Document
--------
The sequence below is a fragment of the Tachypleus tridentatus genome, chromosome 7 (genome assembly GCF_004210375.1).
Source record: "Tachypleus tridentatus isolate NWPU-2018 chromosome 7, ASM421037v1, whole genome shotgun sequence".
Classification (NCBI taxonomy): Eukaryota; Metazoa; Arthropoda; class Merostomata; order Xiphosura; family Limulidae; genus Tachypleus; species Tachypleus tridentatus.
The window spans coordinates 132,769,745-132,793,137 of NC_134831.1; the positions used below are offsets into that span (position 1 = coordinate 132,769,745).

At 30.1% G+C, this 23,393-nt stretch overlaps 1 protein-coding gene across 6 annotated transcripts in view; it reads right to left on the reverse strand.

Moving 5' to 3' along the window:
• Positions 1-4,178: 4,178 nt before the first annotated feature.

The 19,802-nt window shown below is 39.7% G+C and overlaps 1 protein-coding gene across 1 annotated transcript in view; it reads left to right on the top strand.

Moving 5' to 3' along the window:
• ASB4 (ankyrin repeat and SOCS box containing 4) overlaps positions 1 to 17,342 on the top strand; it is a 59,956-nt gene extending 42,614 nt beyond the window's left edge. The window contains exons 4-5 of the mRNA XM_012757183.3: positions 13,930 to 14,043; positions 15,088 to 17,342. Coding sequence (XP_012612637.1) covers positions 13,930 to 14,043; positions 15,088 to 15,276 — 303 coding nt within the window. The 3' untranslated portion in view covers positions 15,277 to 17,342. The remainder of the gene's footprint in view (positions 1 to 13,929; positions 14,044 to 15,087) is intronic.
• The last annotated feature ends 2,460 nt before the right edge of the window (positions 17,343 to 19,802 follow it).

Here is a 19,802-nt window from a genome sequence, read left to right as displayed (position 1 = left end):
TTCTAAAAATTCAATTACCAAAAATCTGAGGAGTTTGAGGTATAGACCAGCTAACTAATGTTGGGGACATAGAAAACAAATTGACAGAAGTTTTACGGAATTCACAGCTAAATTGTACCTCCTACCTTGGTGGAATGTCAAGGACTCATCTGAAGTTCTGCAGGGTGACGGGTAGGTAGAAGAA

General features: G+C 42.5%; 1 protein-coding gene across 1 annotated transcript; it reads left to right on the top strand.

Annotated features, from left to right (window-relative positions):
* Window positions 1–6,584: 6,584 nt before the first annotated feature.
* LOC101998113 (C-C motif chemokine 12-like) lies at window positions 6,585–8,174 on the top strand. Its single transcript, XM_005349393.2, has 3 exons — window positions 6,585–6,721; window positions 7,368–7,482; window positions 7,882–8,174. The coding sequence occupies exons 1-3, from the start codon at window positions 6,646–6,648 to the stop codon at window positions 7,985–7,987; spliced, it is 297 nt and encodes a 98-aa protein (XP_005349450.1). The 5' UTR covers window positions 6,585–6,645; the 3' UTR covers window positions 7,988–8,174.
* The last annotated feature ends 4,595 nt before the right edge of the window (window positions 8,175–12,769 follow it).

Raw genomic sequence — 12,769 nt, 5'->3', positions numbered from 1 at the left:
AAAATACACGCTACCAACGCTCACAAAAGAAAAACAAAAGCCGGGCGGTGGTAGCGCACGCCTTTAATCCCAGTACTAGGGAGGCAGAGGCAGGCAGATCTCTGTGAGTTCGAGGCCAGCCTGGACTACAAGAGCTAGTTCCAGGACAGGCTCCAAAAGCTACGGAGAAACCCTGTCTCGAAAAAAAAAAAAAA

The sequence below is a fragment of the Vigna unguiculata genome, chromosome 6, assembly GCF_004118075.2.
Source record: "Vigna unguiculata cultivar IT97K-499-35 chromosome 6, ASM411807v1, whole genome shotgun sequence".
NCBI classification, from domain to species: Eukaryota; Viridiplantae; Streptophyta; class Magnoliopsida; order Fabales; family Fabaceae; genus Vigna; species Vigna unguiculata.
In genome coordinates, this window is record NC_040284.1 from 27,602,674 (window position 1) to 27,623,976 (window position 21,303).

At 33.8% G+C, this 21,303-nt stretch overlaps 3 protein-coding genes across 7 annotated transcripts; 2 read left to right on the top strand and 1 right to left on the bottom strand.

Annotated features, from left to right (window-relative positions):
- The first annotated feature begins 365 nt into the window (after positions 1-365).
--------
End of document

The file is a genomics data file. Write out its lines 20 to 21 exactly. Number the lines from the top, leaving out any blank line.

AAAATACACGCTACCAACGCTCACAAAAGAAAAACAAAAGCCGGGCGGTGGTAGCGCACGCCTTTAATCCCAGTACTAGGGAGGCAGAGGCAGGCAGATCTCTGTGAGTTCGAGGCCAGCCTGGACTACAAGAGCTAGTTCCAGGACAGGCTCCAAAAGCTACGGAGAAACCCTGTCTCGAAAAAAAAAAAAAA

The sequence below is a fragment of the Vigna unguiculata genome, chromosome 6, assembly GCF_004118075.2.